The Master of Applied Science degree is designed for those whose educational objective is to pursue a professional degree in agriculture, food, and natural resources at the master's level. The Master of Applied Science is a flexible and personalized practitioner degree program for:
- Individuals directly involved in agriculture, food, and natural resource related industries
- Working agricultural and natural resource professionals and science educators needing advanced education
The program is available to both residential and distance students.
MASTER’S DEGREE COURSE WORK AREAS
Note that not all course work areas offer the depth of distance-delivered courses to build a program based entirely on distance delivered courses. Please consult the list of available CASNR online classes.
Graduate specializations are a focused collection of courses (minimum of 9 credit hours) within one or more major programs. Students declare a specialization when applying for admission to the MAS or when establishing a plan of study. The specialization is reported on the student’s transcript.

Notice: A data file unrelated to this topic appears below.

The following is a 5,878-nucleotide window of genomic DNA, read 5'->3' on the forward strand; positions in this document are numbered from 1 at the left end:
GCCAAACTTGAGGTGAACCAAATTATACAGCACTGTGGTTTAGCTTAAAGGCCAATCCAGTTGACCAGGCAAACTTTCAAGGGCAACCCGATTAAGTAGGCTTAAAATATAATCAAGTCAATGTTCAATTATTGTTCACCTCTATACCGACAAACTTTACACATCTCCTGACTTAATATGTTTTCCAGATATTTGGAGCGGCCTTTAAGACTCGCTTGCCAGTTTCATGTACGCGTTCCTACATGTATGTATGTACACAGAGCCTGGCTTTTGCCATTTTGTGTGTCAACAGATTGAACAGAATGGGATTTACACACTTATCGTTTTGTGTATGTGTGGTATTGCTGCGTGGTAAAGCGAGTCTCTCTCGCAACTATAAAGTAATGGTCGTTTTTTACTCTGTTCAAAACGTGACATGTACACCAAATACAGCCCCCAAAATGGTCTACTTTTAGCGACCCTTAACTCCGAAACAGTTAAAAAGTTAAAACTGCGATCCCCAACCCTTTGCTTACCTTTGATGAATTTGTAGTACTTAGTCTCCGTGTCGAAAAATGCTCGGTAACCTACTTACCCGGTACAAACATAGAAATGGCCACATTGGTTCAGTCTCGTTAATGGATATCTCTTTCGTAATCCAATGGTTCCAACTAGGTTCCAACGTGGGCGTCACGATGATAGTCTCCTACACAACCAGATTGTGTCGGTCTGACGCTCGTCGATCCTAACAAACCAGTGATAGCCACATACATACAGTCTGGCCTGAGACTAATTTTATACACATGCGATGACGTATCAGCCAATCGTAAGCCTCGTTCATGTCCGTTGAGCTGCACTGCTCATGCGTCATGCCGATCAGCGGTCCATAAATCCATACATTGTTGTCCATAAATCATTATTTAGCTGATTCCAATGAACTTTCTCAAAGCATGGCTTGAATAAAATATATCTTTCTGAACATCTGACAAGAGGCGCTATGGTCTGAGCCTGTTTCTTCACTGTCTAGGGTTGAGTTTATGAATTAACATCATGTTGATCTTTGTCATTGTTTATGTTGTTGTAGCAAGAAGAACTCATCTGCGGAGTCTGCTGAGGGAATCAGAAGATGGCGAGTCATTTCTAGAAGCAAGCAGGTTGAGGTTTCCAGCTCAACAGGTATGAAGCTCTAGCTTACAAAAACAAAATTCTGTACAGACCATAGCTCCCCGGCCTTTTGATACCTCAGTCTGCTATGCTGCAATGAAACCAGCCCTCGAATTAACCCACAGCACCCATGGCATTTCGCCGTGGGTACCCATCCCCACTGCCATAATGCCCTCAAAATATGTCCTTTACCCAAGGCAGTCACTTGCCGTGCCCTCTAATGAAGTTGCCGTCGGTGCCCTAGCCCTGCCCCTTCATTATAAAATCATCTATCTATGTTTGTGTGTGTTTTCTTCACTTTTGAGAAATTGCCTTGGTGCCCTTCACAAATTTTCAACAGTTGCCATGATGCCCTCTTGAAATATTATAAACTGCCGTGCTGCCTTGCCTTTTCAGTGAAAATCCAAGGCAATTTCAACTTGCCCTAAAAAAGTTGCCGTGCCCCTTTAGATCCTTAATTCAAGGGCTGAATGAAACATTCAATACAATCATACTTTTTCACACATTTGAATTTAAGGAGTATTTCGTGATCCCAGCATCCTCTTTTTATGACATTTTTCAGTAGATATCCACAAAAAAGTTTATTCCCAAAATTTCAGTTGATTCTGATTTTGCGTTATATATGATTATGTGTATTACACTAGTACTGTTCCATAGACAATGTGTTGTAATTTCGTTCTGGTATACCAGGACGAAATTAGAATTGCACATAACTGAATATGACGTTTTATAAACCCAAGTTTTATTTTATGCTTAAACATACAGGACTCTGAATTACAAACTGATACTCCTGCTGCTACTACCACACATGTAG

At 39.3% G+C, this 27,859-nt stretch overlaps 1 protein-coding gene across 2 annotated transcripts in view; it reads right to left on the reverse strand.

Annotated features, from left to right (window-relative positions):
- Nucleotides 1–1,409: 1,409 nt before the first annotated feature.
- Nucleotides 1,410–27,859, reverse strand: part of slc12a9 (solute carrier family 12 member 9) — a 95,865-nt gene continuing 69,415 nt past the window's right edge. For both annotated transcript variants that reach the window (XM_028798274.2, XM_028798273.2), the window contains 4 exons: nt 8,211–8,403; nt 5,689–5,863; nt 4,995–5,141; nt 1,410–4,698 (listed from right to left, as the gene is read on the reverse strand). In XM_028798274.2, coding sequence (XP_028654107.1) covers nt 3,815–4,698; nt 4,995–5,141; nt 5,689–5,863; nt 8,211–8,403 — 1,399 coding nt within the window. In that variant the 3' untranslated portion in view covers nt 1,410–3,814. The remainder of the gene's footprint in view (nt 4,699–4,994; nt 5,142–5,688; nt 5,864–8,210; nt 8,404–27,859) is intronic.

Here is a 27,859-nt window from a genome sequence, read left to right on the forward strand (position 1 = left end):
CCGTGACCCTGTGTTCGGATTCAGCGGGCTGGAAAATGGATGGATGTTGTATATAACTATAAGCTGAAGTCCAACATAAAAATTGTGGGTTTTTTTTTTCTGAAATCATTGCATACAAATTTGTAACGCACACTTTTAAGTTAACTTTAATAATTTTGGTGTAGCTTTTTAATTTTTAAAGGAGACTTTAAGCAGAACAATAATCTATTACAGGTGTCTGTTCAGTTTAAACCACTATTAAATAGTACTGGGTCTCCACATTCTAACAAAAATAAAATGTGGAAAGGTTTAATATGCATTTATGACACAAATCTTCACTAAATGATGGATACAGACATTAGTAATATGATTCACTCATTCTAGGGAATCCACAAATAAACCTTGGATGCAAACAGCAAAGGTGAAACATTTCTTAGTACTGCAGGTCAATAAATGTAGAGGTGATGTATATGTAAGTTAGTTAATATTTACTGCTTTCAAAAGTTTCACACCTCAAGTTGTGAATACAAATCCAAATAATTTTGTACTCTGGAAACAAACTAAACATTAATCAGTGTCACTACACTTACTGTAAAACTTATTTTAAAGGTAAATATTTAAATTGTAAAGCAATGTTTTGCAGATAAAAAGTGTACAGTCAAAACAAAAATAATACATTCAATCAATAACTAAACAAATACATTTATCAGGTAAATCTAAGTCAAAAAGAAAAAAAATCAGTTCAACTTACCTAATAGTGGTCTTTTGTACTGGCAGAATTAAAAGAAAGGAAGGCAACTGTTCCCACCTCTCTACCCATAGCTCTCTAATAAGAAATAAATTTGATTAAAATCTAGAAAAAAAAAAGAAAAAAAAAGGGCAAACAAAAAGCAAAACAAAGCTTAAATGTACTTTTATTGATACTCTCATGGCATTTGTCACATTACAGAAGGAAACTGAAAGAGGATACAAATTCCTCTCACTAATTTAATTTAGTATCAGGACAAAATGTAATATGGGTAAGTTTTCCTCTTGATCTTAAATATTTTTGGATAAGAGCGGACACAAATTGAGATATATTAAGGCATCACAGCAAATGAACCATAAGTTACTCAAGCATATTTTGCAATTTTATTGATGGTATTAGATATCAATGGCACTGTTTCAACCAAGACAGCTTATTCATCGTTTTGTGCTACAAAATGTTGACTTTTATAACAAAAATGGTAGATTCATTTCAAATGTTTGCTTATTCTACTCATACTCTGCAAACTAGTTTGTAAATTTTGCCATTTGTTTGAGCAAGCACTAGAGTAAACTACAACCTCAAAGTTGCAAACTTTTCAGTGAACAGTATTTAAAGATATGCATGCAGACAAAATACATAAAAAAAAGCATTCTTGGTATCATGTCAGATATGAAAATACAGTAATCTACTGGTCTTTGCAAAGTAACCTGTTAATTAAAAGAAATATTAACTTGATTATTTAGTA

Major Admission Requirements:
- Undergraduate degree in life sciences or related area, such as biological or physical science, and experience in applied science
- 3.00 GPA or above on a 4.0 scale
- A written personal statement explaining why you want to pursue a Master of Applied Science degree. Please describe how obtaining this degree will help your personal, career, and/or professional goals. Describe your level of commitment to the successful completion of this degree.
- Three letters of recommendation
- A GRE is not required
- NOTE: If you reside in the state(s) KY, please contact a program advisor before applying.
Online or In the Classroom
While some course work areas are supported by distance-delivered courses to the extent that a student may complete a degree without ever being on campus, others are completed in the more traditional residential student setting.